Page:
TORONTO, Ont. — Carriers operating in Ontario can be forgiven if they don’t completely understand how their CVOR violation rate is calculated. It’s the result of a complex formula that takes into account a carrier’s collision profile, conviction profile and inspection profile, arriving at a percentage that provides a snapshot of a carrier’s safety performance and their likelihood of being involved in future incidents.
But what any CVOR-holder knows without doubt is that a warning letter is not a good sign, an unexpected facility audit worse, and a sanction or suspension, potentially catastrophic. Patrick Mallen, the man in charge of Ontario’s CVOR program – at least until he retires from public service next month – wants carriers to monitor their CVOR profile so they can identify areas of weakness before the Ministry of Transportation has to intervene with the measures outlined above.
“We want carriers to monitor themselves,” Mallen said this week at a Private Motor Truck Council of Canada (PMTC) seminar on the CVOR program.
The CVOR program rates carriers as Excellent, Satisfactory, Satisfactory Unaudited, Conditional or Unsatisfactory. It is Ontario’s answer to the National Safety Code certificate programs that exist in other provinces. A CVOR certificate is required by carriers operating in Ontario that are plated there or in the US or Mexico.
Unlike other safety rating programs, the CVOR is based on kilometric travel rather than fleet size, which Mallet says provides a more accurate indication of risk exposure. He said the Ontario program has been studied by jurisdictions around the world looking to replicate it.
A carrier’s CVOR incurs points as a result of reportable collisions or convictions on a sliding scale, based on severity. Non-reportable collisions – those with no injuries and damages of less than $2,000, where no impropriety occurred – are recorded on a CVOR but no points are assigned for those incidents.
As points accumulate, a carrier’s CVOR violation rate rises. At 35%, a warning letter is issued. A facility audit is likely when the violation rate reaches 50%.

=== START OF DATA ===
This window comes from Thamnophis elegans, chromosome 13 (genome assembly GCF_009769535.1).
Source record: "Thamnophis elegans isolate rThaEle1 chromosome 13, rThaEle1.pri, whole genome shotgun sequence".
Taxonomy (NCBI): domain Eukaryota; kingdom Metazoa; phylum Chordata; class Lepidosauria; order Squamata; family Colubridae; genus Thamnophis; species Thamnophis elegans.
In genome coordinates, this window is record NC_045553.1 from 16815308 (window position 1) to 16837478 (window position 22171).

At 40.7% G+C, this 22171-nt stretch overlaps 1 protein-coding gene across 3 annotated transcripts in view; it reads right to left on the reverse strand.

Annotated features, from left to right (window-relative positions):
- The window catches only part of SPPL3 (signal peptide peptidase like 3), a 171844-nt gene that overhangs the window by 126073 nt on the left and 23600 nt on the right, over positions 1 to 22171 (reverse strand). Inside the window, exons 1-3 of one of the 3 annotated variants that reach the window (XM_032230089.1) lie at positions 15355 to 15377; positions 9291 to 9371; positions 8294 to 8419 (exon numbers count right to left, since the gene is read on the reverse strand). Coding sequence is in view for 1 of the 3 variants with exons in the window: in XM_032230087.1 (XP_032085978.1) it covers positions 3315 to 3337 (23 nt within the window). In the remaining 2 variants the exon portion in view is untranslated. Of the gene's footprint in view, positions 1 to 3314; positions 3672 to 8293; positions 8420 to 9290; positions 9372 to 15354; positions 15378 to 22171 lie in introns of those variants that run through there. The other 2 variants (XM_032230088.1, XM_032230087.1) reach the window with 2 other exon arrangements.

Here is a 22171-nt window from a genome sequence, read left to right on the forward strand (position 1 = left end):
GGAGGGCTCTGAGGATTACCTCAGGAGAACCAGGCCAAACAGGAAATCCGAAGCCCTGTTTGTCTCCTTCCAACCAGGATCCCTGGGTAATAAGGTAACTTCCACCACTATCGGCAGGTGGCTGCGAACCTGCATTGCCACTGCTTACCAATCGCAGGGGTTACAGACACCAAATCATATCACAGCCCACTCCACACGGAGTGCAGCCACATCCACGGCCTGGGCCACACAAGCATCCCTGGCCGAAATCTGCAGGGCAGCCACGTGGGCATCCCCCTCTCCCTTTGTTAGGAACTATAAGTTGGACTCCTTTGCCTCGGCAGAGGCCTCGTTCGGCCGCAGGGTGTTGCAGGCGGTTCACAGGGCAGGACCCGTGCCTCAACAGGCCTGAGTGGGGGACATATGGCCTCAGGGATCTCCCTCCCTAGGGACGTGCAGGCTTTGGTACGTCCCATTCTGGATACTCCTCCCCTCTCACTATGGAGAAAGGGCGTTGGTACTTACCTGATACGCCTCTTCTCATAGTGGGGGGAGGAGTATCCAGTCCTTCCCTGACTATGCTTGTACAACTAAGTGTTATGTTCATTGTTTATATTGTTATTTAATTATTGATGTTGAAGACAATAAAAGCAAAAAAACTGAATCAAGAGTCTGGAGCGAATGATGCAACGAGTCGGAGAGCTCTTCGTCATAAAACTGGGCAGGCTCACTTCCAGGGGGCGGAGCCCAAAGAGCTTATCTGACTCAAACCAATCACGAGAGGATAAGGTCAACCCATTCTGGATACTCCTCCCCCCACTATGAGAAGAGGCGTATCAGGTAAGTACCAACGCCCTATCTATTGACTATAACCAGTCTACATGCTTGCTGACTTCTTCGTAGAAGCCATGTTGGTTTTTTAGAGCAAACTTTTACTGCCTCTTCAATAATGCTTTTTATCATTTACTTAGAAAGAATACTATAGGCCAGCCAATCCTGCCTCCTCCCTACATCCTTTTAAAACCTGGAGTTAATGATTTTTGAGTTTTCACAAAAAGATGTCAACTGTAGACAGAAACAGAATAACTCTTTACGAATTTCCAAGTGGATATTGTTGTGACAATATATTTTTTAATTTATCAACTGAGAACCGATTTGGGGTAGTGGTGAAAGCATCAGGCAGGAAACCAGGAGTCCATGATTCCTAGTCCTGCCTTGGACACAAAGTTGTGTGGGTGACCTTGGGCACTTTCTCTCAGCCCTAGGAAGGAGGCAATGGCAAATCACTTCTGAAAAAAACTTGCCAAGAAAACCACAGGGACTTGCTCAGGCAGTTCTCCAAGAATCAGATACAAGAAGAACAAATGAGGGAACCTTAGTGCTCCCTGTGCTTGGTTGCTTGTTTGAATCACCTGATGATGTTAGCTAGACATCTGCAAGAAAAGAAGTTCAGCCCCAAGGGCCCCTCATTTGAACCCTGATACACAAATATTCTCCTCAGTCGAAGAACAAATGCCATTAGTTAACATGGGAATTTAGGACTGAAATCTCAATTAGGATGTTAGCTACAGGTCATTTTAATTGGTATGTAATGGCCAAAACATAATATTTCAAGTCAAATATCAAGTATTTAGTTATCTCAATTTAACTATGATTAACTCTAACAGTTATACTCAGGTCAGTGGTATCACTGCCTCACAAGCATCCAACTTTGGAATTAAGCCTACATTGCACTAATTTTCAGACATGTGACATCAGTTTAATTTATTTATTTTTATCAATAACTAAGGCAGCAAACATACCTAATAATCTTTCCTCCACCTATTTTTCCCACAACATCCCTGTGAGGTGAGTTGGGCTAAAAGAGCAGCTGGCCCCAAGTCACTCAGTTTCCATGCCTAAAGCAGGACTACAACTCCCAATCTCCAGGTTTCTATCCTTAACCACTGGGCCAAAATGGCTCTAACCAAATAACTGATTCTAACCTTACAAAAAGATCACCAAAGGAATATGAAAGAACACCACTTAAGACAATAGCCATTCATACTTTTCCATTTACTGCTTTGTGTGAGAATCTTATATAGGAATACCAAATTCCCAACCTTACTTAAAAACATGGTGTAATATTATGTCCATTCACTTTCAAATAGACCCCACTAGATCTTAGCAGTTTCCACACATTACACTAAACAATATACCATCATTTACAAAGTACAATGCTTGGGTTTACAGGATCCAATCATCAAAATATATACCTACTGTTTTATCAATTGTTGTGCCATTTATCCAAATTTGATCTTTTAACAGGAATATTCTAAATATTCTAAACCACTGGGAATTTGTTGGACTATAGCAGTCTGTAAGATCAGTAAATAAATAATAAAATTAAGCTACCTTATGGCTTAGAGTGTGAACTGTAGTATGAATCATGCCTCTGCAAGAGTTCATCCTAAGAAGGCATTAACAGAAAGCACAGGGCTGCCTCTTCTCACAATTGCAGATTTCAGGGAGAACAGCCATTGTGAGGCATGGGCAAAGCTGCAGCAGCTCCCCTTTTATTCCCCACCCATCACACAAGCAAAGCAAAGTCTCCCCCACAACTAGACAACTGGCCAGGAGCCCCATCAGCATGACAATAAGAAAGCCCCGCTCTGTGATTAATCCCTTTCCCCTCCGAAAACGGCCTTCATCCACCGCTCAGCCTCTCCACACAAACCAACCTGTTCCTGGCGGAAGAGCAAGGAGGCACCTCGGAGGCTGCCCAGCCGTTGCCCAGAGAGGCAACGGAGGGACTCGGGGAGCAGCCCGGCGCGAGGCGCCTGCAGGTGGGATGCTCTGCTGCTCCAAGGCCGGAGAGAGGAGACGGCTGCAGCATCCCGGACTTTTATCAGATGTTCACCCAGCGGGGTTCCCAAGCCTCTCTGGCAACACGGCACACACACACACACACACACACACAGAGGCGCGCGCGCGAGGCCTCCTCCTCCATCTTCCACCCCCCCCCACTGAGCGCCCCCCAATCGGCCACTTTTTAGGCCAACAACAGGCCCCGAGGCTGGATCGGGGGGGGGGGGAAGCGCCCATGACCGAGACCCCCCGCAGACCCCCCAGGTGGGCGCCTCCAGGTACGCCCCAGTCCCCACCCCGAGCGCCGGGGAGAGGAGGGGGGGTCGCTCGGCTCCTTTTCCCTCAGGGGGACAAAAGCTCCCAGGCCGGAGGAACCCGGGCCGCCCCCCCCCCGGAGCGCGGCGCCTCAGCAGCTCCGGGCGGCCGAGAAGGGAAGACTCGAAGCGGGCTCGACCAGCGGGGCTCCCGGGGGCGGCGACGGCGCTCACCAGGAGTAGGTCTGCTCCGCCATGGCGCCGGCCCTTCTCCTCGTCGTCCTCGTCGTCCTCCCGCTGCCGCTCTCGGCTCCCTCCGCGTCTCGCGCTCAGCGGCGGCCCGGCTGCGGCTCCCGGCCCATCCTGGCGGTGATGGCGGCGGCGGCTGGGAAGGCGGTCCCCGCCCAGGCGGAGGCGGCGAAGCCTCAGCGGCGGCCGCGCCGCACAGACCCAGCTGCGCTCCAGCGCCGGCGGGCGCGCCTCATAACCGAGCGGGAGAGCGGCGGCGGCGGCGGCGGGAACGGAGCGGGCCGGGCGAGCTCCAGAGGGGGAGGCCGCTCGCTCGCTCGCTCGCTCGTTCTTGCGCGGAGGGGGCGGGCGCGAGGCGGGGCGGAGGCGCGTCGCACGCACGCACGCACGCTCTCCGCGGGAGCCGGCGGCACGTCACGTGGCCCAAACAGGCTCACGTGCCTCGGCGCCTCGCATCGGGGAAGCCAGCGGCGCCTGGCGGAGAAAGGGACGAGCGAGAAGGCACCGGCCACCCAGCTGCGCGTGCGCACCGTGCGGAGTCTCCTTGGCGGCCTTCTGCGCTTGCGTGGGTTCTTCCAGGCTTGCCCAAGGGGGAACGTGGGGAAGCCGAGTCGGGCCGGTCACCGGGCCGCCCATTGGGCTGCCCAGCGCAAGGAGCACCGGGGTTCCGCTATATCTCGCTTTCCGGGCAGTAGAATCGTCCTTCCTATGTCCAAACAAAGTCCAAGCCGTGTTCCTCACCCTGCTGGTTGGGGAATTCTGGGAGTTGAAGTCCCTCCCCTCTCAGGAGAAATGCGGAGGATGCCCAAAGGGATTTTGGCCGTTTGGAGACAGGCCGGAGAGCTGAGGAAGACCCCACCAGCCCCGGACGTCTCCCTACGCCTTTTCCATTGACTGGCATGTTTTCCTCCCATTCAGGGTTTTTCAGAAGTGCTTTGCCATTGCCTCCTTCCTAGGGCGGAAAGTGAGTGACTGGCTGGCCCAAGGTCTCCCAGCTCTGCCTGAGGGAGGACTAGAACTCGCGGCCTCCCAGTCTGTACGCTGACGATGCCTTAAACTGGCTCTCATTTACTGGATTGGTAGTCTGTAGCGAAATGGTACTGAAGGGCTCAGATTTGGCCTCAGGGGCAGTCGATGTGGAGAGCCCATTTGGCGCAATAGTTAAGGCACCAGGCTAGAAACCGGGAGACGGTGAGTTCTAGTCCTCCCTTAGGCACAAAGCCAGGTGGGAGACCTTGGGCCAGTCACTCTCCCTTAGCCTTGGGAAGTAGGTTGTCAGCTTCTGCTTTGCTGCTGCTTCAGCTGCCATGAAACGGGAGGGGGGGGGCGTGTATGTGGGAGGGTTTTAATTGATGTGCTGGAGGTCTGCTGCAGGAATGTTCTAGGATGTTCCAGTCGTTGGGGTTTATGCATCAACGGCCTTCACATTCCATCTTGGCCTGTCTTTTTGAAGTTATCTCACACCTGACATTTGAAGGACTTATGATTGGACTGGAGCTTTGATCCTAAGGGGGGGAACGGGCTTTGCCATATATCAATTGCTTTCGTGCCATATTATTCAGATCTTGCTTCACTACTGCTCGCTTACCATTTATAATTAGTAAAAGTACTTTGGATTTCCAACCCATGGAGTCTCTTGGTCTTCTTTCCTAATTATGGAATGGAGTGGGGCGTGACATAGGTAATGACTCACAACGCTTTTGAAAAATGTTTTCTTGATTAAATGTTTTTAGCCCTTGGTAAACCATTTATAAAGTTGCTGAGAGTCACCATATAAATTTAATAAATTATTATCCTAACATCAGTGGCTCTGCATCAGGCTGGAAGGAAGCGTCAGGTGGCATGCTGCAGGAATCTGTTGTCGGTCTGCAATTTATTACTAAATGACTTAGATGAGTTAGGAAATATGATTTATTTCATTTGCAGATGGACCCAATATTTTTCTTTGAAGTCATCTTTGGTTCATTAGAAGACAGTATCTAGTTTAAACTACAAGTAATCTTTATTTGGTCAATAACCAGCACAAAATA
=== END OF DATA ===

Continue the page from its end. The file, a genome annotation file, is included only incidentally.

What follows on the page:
“You could go from zero to over 50% very quickly and you wouldn’t necessarily get a warning letter,” Mallen warned, which is why it’s important to monitor CVOR scores.
Fortunately, MTO intervention usually proves effective. Mallen said 87% of warning letter recipients are never intervened with again.
“It’s an effective way of alerting an operator to their situation and having them correct it themselves,” he said.
About 2,000 warning letters were sent out the last year on record, Mallen added. In 2014, 208 sanction procedures were initiated against fleets that reached the 100% violation rate threshold. Among the sanctions were 69 CVOR cancellations and 52 suspensions. Seventy sanctions were “set aside,” meaning the MTO accepted the carrier’s explanation and allowed it to continue operating under certain limitations for a one-year period before their sanction could be rescinded.
When a carrier’s CVOR is pulled, there’s no getting it back, Mallen warned. Even known affiliates of the operator may be unable to obtain a new CVOR.
Most appeals have been unsuccessful, Mallen noted.
If a facility audit is required, company records including two years’ worth of vehicle maintenance reports, six months of hours-of-service records, and driver qualification records and reports dating back two years will be examined.
Mike Millian, president of the PMTC, told attendees he has undergone the facility audit when managing a private fleet. He urged members to be cooperative.
“If you have your stuff in order, an audit is actually a very good process,” he said. “Make sure you’re up-front with the officers. You’re not going to pull the wool over their eyes. When they ask you a question, they generally know the answer. Work with these people – they’re there to do their job.”
A passed audit is required to earn an Excellent or Satisfactory rating, so there is some incentive for fleets to roll out the red carpet to MTO auditors.
James Menzies is editor of Truck News magazine. He has been covering the Canadian trucking industry for more than 15 years and holds a CDL. Reach him at firstname.lastname@example.org or follow him on Twitter at @JamesMenzies. All posts by James Menzies